President William J. and First Lady Hillary R. Clinton walk the red carpet as sailors stand to attention and salute to welcome them on board Carl Vinson as part of the commemoration of the 50th anniversary of the end of World War II, at Hickam AFB Hawaii, 1 September 1995. (SRA Christopher Matthews, USAF, Department of Defense Photograph DF-SD-98-02860, Defense Imagery Management Operations Center).
Caption: President William J. and First Lady Hillary R. Clinton walk the red carpet as sailors stand to attention and salute to welcome them on board Carl Vinson as part of the commemoration of the 50th anniversary of the end of World War II, at Hickam AFB Hawaii, 1 September 1995. (SRA Christopher Matthews, USAF, Department of Defense Photograph DF-SD-98-02860, Defense Imagery Management Operations Center).

In October 1995, the Navy announced that it awarded the Navy Achievement Medal to AB3 Torrance Gardner of V-3 Division -- that fueled Carl Vinson’s fighters -- who valiantly extinguished a fire in Hangar Bay No. 2. The ship meanwhile loaded seven WWII Warbirds, including Tootsie, a B-25J Mitchell (5–8 October). Embarking approximately 350 guests overnight, Carl Vinson stood out of the Bay Area, launching six of the vintage aircraft the next day as she passed beneath the Golden Gate Bridge and entered the Pacific. As she returned on 7 October, the carrier launched and recovered two Hornets, two Tomcats and a Viking, the latter within San Francisco Bay, as the lead ship in a pass in review of 11 ships including U.S. “Liberty Ship” Jeremiah O’Brien and Mexican gunship Brigadier Jose Marchia De La Vega Gonzalez (C.03). After mooring, Carl Vinson hosted over 6,000 visitors the following day for Fleet Week ‘95.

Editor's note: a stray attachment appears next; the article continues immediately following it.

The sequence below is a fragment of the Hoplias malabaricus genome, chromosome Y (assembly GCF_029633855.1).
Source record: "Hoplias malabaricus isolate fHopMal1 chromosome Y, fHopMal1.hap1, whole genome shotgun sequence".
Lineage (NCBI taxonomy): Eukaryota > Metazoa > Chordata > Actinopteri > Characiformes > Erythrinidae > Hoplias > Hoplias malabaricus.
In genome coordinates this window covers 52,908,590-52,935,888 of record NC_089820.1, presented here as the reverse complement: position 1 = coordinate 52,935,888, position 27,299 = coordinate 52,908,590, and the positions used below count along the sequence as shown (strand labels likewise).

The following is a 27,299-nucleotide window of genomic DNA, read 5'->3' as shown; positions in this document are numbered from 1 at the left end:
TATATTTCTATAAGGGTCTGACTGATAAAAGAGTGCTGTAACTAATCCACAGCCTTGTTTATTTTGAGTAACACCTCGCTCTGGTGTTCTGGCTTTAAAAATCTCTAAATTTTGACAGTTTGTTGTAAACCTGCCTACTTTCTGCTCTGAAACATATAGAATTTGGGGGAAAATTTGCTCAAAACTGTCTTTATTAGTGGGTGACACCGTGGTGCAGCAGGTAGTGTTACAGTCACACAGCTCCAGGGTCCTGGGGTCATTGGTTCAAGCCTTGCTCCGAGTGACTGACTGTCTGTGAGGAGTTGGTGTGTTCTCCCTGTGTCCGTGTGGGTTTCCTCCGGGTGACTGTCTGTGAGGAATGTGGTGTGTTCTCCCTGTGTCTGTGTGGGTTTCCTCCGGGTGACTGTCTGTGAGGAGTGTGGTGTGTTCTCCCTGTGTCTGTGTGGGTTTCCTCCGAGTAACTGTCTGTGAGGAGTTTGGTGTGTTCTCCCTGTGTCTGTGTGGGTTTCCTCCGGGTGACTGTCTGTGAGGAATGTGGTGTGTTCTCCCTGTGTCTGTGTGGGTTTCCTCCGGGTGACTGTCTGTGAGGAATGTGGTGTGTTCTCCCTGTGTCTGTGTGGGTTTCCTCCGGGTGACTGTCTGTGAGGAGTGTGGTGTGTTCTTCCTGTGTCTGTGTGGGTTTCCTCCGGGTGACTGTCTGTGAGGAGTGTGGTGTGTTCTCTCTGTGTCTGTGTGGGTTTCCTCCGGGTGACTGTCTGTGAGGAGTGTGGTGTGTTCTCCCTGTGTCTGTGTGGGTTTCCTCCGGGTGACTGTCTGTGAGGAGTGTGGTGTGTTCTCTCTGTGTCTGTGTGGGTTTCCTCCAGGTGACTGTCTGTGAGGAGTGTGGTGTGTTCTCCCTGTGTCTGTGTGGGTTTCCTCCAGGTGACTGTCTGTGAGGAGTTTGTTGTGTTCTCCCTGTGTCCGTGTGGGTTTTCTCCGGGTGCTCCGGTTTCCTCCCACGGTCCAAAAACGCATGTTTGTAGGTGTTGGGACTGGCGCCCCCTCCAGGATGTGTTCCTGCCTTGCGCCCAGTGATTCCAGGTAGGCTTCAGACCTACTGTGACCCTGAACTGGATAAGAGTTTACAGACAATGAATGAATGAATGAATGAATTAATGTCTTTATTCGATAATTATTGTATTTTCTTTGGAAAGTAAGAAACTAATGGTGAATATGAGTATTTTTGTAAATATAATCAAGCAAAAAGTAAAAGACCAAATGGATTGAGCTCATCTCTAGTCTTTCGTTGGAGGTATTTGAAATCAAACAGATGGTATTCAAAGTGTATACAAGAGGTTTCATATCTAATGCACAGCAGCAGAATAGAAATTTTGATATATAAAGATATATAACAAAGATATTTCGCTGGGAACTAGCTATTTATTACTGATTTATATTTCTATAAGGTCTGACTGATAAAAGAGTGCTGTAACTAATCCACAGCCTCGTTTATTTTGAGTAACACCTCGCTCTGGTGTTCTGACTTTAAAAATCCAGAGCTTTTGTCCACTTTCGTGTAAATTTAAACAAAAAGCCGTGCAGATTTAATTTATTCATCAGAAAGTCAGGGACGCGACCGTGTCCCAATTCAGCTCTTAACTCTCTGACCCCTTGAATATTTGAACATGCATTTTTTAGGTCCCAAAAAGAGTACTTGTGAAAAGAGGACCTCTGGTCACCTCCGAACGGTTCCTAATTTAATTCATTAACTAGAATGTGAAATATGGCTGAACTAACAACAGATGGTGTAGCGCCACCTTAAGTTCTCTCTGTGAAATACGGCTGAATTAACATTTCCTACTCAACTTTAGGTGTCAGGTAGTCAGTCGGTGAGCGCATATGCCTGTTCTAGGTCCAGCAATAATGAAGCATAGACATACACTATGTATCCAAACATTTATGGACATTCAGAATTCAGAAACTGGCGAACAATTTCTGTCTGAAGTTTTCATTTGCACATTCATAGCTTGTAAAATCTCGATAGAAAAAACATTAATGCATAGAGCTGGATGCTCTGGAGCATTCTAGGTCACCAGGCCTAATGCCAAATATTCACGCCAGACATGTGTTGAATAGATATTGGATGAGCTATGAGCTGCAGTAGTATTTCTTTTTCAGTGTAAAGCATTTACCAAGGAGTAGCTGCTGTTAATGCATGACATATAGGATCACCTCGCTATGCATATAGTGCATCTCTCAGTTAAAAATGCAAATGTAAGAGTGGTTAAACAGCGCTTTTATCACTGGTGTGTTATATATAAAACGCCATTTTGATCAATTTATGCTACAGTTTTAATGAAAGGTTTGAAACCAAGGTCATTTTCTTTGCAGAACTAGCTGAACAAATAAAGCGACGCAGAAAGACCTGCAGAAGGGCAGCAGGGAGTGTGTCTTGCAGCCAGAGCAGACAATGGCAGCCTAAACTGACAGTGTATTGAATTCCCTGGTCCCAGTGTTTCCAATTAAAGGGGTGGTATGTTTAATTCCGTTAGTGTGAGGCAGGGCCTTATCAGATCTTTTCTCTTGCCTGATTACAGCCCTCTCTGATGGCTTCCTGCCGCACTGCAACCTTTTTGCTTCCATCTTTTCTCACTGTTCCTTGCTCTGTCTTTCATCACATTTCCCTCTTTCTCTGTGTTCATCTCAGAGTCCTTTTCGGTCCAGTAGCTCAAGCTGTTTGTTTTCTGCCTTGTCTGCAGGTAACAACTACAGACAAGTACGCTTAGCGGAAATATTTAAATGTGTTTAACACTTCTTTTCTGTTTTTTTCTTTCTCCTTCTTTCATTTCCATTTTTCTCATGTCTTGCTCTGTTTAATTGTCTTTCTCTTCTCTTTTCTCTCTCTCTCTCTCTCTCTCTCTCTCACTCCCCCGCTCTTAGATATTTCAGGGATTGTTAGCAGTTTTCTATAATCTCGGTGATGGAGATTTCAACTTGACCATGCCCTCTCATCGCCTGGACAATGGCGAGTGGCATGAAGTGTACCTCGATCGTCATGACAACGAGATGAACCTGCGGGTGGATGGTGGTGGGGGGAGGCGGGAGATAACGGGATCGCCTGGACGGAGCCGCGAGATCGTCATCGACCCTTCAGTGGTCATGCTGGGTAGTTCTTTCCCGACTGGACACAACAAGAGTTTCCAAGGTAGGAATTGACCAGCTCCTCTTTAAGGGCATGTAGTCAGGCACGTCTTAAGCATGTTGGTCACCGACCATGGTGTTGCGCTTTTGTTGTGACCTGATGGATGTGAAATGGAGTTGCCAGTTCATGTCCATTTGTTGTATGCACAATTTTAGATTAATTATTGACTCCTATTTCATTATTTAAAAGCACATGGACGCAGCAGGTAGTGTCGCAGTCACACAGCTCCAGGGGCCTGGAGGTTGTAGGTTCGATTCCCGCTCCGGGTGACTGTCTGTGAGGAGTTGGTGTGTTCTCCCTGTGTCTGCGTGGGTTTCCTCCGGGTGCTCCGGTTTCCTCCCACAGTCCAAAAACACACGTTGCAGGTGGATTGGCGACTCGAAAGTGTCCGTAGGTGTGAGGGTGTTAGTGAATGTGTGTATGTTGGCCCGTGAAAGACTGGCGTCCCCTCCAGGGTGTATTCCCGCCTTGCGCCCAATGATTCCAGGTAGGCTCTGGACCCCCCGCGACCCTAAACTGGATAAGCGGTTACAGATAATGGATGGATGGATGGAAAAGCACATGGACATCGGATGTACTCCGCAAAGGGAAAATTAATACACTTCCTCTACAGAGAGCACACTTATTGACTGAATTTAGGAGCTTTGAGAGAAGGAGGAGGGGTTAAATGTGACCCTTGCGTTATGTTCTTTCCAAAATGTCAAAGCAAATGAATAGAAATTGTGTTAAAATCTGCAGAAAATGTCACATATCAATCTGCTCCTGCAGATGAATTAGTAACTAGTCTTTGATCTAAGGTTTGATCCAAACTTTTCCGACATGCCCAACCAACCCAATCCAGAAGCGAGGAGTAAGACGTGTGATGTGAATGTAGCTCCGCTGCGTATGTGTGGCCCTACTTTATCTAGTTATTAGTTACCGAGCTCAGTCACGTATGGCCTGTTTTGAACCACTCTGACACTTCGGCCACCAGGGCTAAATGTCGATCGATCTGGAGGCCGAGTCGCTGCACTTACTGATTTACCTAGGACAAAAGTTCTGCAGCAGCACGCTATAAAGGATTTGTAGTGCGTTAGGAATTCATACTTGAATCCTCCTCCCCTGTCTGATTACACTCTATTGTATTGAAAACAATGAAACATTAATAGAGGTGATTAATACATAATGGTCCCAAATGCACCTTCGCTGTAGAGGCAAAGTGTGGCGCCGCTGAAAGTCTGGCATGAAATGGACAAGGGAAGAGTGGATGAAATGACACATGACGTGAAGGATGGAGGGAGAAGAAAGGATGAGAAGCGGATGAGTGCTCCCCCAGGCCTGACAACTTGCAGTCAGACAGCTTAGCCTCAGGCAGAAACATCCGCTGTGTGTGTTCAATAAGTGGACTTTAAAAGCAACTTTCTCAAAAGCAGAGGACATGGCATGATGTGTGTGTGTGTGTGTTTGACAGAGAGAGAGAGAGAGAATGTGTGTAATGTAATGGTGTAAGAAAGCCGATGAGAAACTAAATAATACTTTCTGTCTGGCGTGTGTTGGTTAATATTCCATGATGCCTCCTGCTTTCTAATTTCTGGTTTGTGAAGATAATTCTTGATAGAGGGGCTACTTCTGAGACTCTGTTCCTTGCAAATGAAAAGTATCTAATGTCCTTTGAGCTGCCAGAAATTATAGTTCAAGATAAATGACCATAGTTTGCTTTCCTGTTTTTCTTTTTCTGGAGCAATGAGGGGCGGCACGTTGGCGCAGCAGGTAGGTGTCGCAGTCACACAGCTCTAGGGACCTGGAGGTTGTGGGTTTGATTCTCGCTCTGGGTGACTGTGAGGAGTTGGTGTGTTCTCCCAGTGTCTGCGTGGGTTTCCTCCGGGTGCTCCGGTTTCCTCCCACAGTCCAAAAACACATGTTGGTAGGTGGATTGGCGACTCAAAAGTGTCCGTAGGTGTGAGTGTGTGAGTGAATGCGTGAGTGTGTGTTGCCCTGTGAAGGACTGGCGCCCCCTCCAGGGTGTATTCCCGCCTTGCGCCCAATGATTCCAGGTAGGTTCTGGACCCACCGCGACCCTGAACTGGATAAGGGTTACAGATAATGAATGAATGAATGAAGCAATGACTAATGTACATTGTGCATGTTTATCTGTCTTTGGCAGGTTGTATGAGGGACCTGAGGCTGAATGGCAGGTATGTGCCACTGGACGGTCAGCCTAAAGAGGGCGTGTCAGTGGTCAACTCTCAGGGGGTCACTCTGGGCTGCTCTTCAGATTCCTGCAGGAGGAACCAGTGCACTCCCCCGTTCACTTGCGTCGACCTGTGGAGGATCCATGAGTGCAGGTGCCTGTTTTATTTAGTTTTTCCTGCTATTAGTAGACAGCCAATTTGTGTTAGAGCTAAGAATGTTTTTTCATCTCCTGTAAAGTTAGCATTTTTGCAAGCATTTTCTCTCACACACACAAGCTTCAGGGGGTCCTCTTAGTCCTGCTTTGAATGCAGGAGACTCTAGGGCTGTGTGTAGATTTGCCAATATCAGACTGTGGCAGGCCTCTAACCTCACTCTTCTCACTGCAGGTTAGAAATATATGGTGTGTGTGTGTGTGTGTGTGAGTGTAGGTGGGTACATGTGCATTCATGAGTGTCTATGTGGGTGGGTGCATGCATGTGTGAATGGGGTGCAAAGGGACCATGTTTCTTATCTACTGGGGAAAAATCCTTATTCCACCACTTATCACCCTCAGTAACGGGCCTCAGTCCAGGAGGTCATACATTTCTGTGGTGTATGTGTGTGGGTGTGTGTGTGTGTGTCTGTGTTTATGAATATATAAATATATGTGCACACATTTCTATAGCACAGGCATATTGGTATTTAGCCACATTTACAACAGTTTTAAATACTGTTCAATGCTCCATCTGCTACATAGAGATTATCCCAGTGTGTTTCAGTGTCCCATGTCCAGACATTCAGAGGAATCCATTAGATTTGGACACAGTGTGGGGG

A General Atomics RQ-1A Predator Unmanned Aerial Vehicle (UAV) flies down Carl Vinson’s port side on a simulated reconnaissance flight headed by Commander, CarGru 1, 5 December 1995. The flight marks the Predator's first maritime mission with a carrier battle group and the UAV provides “near real-time” infrared and color video images of the ship during the flight. Operators launch the Predator from San Nicholas Island. (PH3 Jeff Viano, Department of Defense (Navy) Photograph No. DN-SC-96-00783, Defense Imagery Management Operations Center).
Caption: A General Atomics RQ-1A Predator Unmanned Aerial Vehicle (UAV) flies down Carl Vinson’s port side on a simulated reconnaissance flight headed by Commander, CarGru 1, 5 December 1995. The flight marks the Predator's first maritime mission with a carrier battle group and the UAV provides “near real-time” infrared and color video images of the ship during the flight. Operators launch the Predator from San Nicholas Island. (PH3 Jeff Viano, Department of Defense (Navy) Photograph No. DN-SC-96-00783, Defense Imagery Management Operations Center).